From 28 to 30 September, Youth4Climate took place in Milan, preceding the Pre-COP Summit All4Climate Italy 2021 and shedding a spotlight on the fact that the participation of the younger generations in the global debate on the future of the planet cannot be delayed any longer.
Both events - promoted by the Italian government - have been designed to serve as preparatory meetings to the UN COP26 (Climate Change Conference of the Parties), taking place in Glasgow at the end of October - beginning of November.
From the very beginning, it has been clear that the young participants came to the city with a strong attitude and revolutionary ideas, making a concept that sometimes seems abstract much more concrete: hope.
Hope is not passive. Hope is not blah blah blah. Hope is telling the truth. Hope is taking action.
Greta Thunberg stated in her speech, sparking immediate reactions all over the world with her unyielding attitude.
In this context, AVSI and RES4Africa Foundation worked together to organize two virtual side-events, inviting young changemakers from Africa, too, and providing them with a platform to present their concrete, yet hopefully daring ideas for the future. Hundreds of people logged on, following the young participants as they discussed their own perspectives with each other and got the chance to submit them directly to the decision makers of several international institutions.
On September 28, the “African youth-led Summit” took place, addressing the issues of climate change and renewable energy. The participants debated on the main challenges African and European countries are both being confronted with while switching to a greener economy. As Carmelo Cocuzza - head of unit in Africa, Caribbean, Pacific, Asia and Latin America at the European Investment Bank - highlighted during his opening speech “young people are now the protagonists in global climate action”.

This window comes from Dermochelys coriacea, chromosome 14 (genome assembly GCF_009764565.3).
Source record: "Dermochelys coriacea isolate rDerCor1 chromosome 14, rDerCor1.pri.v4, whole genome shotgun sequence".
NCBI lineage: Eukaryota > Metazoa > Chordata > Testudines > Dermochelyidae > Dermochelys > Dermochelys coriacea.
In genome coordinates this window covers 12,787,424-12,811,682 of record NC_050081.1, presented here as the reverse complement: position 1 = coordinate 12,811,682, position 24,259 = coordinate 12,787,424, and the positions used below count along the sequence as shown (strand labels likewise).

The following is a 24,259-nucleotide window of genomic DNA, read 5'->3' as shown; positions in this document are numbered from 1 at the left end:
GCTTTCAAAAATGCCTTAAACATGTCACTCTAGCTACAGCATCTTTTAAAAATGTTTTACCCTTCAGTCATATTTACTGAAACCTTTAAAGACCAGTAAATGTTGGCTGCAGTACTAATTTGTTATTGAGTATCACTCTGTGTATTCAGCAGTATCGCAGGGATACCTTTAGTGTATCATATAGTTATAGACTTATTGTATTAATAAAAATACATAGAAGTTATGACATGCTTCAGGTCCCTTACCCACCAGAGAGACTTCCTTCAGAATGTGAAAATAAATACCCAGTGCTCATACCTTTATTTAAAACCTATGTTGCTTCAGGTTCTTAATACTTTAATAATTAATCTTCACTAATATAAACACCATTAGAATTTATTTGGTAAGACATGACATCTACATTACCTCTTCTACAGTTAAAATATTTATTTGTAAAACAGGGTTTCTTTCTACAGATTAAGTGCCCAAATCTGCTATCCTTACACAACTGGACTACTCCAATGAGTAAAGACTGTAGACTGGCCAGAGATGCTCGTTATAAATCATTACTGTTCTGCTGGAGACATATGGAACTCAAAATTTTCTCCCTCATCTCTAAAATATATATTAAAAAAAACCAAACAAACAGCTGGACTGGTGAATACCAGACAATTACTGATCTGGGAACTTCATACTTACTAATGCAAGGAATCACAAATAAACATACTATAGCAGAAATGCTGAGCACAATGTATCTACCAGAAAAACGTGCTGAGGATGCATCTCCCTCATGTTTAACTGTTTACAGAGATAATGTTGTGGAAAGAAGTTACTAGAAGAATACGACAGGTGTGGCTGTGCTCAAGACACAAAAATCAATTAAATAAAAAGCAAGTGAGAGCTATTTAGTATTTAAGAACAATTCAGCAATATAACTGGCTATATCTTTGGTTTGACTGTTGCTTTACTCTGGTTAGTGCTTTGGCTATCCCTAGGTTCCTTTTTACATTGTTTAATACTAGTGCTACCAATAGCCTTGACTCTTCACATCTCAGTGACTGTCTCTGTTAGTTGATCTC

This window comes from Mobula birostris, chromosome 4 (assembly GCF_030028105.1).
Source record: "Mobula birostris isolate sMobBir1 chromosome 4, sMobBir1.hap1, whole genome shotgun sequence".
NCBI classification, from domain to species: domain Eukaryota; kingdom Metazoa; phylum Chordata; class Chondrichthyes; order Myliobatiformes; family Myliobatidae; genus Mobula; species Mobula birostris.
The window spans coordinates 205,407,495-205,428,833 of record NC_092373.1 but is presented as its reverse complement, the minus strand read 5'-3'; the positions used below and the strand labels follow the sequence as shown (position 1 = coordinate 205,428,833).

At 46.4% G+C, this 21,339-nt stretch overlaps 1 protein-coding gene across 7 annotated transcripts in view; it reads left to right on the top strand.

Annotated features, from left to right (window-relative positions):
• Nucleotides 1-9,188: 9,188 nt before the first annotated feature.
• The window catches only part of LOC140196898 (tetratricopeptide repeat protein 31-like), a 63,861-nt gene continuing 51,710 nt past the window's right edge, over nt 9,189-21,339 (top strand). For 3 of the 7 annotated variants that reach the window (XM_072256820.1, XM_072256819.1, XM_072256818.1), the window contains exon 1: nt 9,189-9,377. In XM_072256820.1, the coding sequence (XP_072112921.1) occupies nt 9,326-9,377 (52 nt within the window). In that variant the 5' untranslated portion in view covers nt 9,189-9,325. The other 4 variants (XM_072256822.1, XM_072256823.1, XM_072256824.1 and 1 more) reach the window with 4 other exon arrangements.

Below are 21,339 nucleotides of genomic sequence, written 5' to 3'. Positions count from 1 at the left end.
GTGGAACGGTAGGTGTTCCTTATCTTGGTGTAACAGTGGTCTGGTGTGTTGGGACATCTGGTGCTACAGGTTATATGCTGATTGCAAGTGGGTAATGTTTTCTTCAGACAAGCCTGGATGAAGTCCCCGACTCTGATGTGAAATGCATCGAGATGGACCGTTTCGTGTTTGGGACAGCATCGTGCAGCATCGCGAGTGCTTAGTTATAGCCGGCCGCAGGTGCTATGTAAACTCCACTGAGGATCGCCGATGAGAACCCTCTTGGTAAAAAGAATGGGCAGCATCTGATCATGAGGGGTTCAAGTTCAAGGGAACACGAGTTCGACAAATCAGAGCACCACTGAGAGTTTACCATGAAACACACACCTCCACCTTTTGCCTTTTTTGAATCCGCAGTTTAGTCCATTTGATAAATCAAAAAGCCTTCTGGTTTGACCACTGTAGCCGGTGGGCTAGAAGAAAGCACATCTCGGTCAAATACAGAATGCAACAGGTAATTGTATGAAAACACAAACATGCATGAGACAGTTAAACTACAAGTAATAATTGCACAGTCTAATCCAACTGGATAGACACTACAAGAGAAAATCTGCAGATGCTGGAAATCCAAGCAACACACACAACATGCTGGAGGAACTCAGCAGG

The events followed a system according to which the participants could choose to join one out of four different "breakout rooms" where to discuss different issues. Arthur Woniala, who began his journey in the field of clean energy with AVSI’s support in Uganda, intervened during the discussion on “The role of the youth in driving sustainable innovation”. He talked about his collaboration with AVSI and the experiences that led him to become the founder of a startup, Khainza Energy, that provides clean, affordable biogas.
The second event “Driving a just energy transition - leaving no youth behind”, that took place on October 1, further underlined the need to widen the dialogue on the next steps to take in order to ensure a universal access to clean energy to all the relevant parties, especially those who are often overlooked. In the breakout room “Driving empowerment: the involvement of youth, women and most vulnerable groups affected by climate change” AVSI Focal Person for energy and social entrepreneurship initiatives Francesca Oliva underlined that the energy transition in developing countries is also significantly linked to gender-related issues: “By cooking, women are the ones using energy the most. By inhaling the cooking fuel, they get a lot of pollution and disease. That's why they need to be involved in the decision to solve this problem”.
This is one of the reasons why the recommendations gathered by the young participants focused on the need to start the energy transition now, with equitable and inclusive measures. Education and learning from each other also play key roles in empowering youth participation, that will be essential in this process as young people tend to have a fresher approach to innovation and a very good understanding of local contexts.